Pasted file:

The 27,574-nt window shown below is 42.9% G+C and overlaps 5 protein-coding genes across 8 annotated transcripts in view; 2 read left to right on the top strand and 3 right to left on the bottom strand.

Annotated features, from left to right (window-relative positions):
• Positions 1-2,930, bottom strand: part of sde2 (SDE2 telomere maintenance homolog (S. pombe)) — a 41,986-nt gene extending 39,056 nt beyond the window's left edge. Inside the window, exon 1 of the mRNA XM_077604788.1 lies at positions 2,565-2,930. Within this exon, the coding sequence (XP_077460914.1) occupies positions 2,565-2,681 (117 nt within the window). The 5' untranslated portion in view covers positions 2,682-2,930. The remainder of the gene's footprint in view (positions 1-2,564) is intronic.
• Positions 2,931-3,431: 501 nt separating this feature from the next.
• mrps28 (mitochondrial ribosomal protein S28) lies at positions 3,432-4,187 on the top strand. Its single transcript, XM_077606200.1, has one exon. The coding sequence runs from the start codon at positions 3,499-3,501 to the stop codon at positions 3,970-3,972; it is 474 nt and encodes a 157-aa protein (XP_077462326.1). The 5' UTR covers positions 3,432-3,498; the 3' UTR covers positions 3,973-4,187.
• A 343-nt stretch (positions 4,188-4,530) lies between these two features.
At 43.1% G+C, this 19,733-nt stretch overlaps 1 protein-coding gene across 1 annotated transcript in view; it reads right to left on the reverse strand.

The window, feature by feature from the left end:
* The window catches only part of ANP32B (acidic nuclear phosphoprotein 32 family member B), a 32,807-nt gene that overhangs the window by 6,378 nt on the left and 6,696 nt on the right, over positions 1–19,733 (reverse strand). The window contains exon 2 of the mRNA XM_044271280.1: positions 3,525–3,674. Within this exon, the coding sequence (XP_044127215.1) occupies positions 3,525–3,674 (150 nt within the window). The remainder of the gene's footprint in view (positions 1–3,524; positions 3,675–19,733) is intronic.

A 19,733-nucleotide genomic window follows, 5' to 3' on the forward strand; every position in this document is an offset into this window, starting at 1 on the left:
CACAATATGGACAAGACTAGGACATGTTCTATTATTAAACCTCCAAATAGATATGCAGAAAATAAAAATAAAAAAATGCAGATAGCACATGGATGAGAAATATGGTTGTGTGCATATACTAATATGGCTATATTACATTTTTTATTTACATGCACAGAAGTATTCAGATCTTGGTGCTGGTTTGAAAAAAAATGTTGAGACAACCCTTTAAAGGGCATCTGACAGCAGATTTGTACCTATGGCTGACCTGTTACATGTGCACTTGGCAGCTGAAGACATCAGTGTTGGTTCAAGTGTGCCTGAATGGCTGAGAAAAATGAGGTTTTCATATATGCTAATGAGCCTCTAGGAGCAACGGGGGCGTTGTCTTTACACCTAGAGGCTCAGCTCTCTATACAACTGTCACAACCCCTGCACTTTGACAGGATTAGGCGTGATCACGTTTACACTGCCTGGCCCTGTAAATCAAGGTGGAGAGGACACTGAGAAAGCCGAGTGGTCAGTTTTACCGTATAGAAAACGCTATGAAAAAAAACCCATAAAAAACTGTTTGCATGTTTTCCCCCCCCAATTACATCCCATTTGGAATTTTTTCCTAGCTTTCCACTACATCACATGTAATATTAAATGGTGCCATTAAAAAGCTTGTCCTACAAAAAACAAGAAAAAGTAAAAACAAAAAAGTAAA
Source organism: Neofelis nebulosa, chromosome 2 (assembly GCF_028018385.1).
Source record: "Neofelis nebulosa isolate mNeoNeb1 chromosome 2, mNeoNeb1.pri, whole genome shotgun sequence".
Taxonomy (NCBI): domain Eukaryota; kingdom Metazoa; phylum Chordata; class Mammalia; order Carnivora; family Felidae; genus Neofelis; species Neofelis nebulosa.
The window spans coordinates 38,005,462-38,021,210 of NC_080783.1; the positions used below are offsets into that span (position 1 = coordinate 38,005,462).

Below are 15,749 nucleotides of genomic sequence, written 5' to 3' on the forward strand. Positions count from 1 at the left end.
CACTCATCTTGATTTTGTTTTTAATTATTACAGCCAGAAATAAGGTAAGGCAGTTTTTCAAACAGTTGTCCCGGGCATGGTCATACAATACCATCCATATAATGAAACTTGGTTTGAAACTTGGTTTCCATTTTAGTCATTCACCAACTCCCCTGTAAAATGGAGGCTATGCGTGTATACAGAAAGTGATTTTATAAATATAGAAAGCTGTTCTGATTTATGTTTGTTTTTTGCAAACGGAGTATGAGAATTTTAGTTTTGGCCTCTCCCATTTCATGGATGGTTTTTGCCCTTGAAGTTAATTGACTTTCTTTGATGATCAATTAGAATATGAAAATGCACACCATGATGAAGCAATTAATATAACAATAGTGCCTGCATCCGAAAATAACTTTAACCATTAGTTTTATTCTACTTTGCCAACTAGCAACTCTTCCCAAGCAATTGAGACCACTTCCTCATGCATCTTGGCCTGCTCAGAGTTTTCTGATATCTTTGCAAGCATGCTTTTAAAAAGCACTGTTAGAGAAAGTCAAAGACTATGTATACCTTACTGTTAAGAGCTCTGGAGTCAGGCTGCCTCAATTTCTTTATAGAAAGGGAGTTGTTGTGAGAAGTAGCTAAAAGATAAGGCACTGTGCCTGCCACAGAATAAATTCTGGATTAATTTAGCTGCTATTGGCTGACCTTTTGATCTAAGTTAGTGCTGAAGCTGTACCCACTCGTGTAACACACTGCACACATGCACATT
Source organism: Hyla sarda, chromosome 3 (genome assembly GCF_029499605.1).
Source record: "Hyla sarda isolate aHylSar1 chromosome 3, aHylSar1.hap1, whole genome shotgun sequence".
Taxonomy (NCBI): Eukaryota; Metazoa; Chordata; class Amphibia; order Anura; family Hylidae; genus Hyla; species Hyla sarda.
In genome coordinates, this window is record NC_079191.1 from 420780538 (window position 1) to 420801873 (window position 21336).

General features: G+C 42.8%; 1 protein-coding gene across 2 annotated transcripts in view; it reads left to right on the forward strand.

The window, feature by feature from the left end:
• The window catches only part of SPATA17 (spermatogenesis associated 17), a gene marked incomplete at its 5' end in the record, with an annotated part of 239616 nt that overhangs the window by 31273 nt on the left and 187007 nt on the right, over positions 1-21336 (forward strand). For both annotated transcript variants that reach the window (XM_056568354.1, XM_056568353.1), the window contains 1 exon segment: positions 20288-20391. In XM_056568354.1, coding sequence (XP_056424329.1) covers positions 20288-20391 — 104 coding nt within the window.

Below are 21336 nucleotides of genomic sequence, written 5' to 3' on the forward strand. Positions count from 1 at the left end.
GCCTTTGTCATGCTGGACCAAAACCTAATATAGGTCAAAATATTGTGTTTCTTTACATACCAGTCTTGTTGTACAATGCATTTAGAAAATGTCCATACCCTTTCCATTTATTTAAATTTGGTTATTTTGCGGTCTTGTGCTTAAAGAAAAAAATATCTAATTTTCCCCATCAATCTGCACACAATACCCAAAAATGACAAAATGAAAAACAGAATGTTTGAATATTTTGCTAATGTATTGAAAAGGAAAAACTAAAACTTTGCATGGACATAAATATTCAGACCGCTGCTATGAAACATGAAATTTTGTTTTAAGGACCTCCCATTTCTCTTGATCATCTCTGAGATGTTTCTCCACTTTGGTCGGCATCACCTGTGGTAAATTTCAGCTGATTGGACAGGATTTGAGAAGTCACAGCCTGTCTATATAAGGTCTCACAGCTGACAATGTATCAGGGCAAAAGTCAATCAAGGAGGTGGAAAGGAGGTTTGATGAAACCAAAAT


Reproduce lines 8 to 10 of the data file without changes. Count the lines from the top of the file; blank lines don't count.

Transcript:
The window, feature by feature from the left end:
* The window catches only part of ANP32B (acidic nuclear phosphoprotein 32 family member B), a 32,807-nt gene that overhangs the window by 6,378 nt on the left and 6,696 nt on the right, over positions 1–19,733 (reverse strand). The window contains exon 2 of the mRNA XM_044271280.1: positions 3,525–3,674. Within this exon, the coding sequence (XP_044127215.1) occupies positions 3,525–3,674 (150 nt within the window). The remainder of the gene's footprint in view (positions 1–3,524; positions 3,675–19,733) is intronic.

A 19,733-nucleotide genomic window follows, 5' to 3' on the forward strand; every position in this document is an offset into this window, starting at 1 on the left: